Wedges of pure butter shortbread with a light dusting of sugar.  Baked in the Scottish Highlands from just four wholesome ingredients: butter, sugar, flour, salt.

Serve them the next time you have guests over. They make a particularly impressive garnish on mousse, puddings and ice cream.

Scotland, where it was originally known as "biscuit bread." The recipe for shortbread evolved over time, with early versions being made from leftover bread dough that was sweetened, flavored with spices, and baked into a hard, dry biscuit.

By the 16th century, shortbread had become a popular treat among the Scottish aristocracy, who prized its rich, buttery flavor and crumbly texture. It was often served at special occasions such as weddings, Christmas, and Hogmanay (New Year's Eve).

One of the key ingredients in traditional Scottish shortbread is butter, which was abundant in Scotland due to its lush pastures. The use of butter gave shortbread its distinctive melt-in-your-mouth texture and luxurious taste.

Over time, the recipe for shortbread continued to evolve, with variations incorporating different types of flour, sugar, and flavorings. However, the basic formula of butter, sugar, and flour remained constant.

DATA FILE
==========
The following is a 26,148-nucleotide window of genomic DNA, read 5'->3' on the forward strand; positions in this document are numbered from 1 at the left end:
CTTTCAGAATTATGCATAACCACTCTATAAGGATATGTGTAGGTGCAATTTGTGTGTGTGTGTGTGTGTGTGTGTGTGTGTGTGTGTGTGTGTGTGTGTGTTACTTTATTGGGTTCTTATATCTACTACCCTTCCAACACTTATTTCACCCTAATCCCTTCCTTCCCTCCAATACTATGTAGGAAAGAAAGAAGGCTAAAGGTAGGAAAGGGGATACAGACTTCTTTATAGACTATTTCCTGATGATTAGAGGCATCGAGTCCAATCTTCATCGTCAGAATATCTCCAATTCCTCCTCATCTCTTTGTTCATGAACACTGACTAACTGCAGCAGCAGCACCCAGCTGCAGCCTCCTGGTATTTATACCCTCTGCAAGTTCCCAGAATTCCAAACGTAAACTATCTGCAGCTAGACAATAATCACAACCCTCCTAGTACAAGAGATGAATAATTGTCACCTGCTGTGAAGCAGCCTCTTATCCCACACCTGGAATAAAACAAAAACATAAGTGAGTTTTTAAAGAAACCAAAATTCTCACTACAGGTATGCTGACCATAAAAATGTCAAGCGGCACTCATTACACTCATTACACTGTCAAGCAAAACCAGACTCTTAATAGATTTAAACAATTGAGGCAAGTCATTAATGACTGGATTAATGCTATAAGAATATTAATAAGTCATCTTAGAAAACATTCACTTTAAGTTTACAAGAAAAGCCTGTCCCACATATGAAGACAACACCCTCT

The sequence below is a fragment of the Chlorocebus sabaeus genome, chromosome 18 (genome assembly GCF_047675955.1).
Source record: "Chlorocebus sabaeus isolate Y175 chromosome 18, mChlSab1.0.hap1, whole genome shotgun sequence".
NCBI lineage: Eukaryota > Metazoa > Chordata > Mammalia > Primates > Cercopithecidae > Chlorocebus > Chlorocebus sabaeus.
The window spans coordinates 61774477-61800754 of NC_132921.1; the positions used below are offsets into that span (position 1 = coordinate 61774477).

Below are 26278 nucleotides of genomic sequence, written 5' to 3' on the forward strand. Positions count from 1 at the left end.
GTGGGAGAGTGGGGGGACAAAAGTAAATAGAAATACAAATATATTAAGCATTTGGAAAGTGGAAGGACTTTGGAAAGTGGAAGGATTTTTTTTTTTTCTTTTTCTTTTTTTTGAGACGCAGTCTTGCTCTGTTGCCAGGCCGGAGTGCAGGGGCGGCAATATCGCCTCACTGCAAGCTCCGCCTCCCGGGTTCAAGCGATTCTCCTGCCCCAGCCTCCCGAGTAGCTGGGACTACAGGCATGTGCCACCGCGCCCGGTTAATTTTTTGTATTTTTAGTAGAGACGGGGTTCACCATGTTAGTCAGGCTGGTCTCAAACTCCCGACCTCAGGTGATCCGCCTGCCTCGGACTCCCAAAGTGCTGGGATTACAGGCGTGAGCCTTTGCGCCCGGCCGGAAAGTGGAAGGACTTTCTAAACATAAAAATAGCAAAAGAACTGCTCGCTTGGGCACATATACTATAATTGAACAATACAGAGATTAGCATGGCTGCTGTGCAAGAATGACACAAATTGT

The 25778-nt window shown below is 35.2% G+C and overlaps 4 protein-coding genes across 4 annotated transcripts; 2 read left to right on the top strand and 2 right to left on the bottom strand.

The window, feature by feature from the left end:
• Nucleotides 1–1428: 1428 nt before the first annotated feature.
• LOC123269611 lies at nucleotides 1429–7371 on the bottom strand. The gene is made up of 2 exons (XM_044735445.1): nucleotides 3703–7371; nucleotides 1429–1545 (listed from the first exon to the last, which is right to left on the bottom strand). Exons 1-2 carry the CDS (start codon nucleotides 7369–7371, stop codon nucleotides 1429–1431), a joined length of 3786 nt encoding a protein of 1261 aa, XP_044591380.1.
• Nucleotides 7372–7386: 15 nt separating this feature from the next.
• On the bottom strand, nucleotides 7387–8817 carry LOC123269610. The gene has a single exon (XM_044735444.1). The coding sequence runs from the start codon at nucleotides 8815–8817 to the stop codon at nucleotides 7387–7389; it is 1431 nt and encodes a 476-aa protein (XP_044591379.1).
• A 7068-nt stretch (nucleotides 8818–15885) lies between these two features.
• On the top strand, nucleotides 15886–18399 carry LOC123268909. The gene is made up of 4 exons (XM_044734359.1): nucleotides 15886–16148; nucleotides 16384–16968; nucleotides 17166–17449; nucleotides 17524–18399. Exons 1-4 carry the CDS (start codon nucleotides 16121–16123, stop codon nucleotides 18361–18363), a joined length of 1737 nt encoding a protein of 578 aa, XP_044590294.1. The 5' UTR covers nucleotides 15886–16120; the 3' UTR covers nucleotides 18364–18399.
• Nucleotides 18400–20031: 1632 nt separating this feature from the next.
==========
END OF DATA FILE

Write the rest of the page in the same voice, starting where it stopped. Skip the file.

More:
Today, Scottish shortbread is celebrated as a quintessential Scottish delicacy and is enjoyed by people around the world. It is often shaped into rounds, fingers, or petticoat tails (triangular wedges), and is still a popular treat during holidays and special occasions. With its timeless appeal and delicious flavor, Scottish shortbread continues to hold a special place in the hearts of both Scots and enthusiasts of fine baking everywhere

Wheat flour (wheat flour, calcium carbonate, iron, niacin, thiamin), butter (milk) (31%), sugar, salt.

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